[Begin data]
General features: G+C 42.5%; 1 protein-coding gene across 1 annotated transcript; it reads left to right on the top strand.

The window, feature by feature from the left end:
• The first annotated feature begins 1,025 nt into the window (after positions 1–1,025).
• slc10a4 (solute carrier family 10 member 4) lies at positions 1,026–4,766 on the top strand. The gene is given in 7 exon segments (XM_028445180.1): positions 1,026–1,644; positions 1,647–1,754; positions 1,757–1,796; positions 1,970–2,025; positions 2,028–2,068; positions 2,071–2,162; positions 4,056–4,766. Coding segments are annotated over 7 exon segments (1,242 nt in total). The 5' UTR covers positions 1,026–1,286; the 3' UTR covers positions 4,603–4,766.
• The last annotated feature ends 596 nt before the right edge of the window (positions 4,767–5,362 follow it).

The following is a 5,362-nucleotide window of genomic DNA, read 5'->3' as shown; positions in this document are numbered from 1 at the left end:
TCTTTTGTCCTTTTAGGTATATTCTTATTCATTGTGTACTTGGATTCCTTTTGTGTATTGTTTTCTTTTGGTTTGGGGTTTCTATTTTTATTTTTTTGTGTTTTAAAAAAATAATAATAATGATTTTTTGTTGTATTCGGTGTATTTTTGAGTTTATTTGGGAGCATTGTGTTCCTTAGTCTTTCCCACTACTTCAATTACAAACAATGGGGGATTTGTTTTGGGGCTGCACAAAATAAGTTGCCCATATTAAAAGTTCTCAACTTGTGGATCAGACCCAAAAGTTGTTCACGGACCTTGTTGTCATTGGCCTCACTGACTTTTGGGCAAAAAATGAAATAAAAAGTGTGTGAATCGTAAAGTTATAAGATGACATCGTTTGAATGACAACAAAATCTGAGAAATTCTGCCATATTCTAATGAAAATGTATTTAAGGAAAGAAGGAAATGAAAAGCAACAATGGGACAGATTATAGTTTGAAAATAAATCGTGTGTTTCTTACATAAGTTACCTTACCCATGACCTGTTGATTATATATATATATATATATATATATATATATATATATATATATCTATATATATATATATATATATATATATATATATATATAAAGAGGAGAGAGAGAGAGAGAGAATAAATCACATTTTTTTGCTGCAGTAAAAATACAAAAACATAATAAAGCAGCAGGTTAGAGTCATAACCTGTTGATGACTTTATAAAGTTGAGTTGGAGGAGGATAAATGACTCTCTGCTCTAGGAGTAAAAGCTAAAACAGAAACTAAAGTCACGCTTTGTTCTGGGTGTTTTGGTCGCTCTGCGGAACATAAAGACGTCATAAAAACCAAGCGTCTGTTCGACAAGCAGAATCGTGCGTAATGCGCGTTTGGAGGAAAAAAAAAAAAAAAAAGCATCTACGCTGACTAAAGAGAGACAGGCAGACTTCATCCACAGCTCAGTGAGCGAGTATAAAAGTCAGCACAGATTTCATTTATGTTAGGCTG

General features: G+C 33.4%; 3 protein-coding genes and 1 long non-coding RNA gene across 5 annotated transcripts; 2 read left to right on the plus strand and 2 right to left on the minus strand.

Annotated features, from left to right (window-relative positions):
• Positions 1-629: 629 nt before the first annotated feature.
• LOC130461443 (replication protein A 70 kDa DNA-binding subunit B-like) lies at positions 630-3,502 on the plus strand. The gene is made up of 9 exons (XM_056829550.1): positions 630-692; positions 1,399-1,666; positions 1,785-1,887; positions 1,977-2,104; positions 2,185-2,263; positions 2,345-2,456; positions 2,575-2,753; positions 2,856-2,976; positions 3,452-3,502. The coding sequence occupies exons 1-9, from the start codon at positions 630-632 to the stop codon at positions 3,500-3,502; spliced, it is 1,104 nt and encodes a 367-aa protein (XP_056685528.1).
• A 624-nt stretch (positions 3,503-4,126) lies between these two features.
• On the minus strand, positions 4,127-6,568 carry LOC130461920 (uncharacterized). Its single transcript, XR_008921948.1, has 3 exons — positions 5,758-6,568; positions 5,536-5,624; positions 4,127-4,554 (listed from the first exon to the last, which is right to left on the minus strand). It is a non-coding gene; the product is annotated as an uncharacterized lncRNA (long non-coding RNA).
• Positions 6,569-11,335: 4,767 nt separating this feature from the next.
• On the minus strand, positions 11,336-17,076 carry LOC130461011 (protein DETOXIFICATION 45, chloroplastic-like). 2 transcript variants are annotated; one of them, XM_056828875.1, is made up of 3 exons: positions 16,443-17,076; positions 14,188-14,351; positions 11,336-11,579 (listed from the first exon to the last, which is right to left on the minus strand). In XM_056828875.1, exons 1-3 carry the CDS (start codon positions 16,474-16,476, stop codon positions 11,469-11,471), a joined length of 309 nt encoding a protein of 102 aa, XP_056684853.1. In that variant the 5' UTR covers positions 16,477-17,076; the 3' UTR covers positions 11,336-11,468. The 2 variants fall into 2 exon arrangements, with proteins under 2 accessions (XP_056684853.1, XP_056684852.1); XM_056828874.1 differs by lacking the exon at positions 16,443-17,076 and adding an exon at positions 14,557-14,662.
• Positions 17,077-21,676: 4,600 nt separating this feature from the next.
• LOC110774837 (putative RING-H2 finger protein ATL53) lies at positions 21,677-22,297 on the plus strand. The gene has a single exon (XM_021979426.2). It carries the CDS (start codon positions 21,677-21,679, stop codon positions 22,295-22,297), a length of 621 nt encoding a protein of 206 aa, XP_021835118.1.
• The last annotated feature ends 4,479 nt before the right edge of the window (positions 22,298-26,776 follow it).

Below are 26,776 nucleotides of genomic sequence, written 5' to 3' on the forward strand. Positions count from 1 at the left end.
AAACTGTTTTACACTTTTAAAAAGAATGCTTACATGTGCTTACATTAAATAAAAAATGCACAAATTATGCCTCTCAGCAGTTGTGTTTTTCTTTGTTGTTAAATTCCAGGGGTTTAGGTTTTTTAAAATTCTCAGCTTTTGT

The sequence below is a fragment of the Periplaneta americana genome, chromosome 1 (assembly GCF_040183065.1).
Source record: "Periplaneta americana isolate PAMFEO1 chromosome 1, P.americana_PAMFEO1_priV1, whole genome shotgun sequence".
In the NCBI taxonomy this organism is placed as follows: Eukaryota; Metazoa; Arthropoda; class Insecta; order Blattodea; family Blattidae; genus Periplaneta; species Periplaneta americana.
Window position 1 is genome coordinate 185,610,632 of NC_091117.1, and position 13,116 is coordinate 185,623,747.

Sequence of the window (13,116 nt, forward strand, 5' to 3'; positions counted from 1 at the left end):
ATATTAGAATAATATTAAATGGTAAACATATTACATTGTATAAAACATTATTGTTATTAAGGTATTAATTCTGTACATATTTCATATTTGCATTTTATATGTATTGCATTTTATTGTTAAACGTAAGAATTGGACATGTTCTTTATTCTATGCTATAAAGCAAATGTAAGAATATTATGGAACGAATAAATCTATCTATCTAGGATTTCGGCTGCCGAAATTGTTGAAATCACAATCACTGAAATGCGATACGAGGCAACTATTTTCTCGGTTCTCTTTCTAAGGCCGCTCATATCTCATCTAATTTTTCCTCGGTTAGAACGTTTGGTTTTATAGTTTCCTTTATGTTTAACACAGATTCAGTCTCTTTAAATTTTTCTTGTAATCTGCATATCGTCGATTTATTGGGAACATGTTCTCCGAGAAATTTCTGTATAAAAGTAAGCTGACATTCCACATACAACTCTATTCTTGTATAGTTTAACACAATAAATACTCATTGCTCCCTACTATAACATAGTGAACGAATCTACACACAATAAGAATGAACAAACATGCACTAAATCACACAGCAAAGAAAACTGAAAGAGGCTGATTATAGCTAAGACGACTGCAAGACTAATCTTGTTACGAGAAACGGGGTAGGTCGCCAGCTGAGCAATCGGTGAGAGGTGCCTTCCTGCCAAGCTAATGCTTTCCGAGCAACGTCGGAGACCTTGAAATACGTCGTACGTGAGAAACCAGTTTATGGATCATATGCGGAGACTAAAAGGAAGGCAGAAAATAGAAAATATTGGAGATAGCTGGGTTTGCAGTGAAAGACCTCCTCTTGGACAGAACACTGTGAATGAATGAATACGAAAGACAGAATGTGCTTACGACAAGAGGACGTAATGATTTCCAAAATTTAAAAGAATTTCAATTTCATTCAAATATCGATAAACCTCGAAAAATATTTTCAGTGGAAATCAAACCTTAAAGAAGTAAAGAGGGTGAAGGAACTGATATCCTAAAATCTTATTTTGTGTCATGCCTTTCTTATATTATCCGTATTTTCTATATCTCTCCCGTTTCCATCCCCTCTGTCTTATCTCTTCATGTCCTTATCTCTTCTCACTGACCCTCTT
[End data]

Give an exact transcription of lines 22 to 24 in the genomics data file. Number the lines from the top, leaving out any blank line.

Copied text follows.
Source record: "Periplaneta americana isolate PAMFEO1 chromosome 1, P.americana_PAMFEO1_priV1, whole genome shotgun sequence".
In the NCBI taxonomy this organism is placed as follows: Eukaryota; Metazoa; Arthropoda; class Insecta; order Blattodea; family Blattidae; genus Periplaneta; species Periplaneta americana.
Window position 1 is genome coordinate 185,610,632 of NC_091117.1, and position 13,116 is coordinate 185,623,747.